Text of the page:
It is scientific writing. To do A, we have a smart way than the brute force way. Namely, we can do B first and then do C, in the end A is done.
How to describe this scenario?
We can do it in a round way?
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Do it in a roundabout way.
Adjectively, this is defined as:
roundabout (adj.) Indirect, circuitous or circumlocutionary; that does not do something in a direct way;
roundabout (adj.) not direct, simple, or short.
I think this works better than round for what you are trying to say.
"In his classic book Strategy, famous military historian Lidell Hart detailed the “indirect” approach to war. ... Instead of a brute force direct attack to overwhelm the enemy, the victors always chose to battle indirectly. When forced to fight, the indirect strategy involves using surprise, intelligence, logic, and human nature to exploit the enemy’s weaknesses."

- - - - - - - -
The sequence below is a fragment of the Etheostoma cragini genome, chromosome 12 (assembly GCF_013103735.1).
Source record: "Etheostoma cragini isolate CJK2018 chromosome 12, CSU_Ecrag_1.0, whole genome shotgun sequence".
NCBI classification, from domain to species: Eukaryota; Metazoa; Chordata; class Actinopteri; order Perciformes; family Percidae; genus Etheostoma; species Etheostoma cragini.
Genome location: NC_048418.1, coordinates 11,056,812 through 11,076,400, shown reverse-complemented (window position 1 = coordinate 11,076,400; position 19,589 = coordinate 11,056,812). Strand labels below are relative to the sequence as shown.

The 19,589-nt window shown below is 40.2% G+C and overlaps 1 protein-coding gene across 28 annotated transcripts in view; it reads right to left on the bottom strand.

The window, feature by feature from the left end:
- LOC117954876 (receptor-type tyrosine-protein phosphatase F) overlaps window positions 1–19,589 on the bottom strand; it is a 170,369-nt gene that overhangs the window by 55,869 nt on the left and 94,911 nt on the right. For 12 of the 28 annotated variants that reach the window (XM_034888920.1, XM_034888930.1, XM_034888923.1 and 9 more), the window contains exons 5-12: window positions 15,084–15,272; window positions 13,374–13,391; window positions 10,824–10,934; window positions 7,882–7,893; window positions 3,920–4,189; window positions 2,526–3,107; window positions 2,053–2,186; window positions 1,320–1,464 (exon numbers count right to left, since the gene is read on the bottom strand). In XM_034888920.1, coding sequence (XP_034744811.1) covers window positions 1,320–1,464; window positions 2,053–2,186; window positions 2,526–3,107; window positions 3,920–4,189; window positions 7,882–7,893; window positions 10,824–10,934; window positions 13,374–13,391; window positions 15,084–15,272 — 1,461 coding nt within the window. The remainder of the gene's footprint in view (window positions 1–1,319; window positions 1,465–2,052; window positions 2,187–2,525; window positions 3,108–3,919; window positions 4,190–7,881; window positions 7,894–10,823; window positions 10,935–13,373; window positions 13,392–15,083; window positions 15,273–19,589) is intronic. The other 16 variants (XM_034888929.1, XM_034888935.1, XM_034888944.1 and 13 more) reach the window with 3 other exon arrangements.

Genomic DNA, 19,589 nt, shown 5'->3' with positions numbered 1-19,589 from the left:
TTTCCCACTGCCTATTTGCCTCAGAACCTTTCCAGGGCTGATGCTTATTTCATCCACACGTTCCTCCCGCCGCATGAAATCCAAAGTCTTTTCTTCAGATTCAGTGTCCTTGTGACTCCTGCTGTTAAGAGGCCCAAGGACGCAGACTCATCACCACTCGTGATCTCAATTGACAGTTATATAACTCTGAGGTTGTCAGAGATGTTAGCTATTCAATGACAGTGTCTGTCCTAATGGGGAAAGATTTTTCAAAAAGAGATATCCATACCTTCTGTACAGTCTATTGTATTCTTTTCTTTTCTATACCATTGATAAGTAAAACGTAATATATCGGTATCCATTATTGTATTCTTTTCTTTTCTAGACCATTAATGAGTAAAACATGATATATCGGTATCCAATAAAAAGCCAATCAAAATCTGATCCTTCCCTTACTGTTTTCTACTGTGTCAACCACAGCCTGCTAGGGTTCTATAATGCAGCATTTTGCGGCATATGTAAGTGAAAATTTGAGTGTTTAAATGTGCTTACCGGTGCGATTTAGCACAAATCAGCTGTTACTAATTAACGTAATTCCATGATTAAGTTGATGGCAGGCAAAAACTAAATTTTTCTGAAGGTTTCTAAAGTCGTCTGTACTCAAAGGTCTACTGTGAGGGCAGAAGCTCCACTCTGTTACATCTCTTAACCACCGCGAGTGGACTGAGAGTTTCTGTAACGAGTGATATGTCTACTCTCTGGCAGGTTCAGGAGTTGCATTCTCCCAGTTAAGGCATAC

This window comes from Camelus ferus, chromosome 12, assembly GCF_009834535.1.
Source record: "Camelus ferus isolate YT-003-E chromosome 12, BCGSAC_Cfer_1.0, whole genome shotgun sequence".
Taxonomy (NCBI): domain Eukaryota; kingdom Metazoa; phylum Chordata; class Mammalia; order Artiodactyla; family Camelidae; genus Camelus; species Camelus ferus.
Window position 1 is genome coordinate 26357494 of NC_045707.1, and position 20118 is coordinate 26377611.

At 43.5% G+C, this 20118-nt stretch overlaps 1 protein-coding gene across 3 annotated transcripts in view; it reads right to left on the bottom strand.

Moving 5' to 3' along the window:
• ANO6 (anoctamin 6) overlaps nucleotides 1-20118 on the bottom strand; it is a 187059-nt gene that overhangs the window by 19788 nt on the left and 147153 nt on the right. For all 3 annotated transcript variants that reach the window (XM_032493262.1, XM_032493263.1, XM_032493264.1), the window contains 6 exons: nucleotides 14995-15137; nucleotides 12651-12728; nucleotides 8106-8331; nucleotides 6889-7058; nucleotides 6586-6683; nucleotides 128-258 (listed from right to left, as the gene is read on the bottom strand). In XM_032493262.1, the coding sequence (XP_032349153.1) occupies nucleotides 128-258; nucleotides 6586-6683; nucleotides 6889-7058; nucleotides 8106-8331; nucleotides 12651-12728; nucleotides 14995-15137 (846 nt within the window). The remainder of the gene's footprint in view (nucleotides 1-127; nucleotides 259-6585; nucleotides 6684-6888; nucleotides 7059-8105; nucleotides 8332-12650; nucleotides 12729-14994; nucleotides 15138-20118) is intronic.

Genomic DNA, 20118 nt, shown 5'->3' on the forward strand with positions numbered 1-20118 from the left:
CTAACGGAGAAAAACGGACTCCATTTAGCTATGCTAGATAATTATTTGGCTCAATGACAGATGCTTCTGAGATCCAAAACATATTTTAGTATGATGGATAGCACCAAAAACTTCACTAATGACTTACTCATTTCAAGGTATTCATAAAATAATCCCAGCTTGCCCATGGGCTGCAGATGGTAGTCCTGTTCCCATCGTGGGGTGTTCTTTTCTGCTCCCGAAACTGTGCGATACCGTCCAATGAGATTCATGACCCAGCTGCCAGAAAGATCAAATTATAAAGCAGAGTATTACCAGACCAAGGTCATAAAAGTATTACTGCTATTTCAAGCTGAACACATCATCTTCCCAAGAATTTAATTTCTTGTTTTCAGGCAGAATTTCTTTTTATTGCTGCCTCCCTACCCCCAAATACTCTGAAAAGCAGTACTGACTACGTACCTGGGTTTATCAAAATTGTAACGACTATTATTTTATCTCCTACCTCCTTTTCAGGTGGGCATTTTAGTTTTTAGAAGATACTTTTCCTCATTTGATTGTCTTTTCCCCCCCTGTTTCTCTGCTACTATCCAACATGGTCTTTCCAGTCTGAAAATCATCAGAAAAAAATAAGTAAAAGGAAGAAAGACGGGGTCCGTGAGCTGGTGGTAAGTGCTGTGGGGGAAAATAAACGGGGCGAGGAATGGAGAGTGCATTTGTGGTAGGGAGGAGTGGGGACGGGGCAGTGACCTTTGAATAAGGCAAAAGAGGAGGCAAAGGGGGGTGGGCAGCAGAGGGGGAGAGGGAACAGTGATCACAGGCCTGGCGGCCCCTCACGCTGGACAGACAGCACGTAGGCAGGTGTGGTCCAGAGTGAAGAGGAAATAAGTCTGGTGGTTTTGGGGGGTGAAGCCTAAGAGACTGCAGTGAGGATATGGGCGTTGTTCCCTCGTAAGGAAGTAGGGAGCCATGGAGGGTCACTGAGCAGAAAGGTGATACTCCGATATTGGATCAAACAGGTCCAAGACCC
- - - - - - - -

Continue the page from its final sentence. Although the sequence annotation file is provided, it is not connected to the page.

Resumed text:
Steve W. Martin "Win More Sales with an Indirect Strategy" Harvard Business Review, May 6, 2014
(The book The strategy of indirect approach was first published in 1941.)
This strategy is exactly what you are talking about. An indirect approach can turn a difficult frontal attack into a series of easier and more winnable tasks, often involving a flanking movement to come at the opposition (the problem) from a different direction.
The technique of
divide and conquer
may be what you are describing, essentially it is taking a large task that needs to be done and breaking it into smaller tasks.
In your example, A would be your large task, and B and C would be your smaller tasks. Both B and C are necessary to complete A, and they are usually order dependent, B must precede C.
Either B or C may be elegant solutions to your problem without being brute force.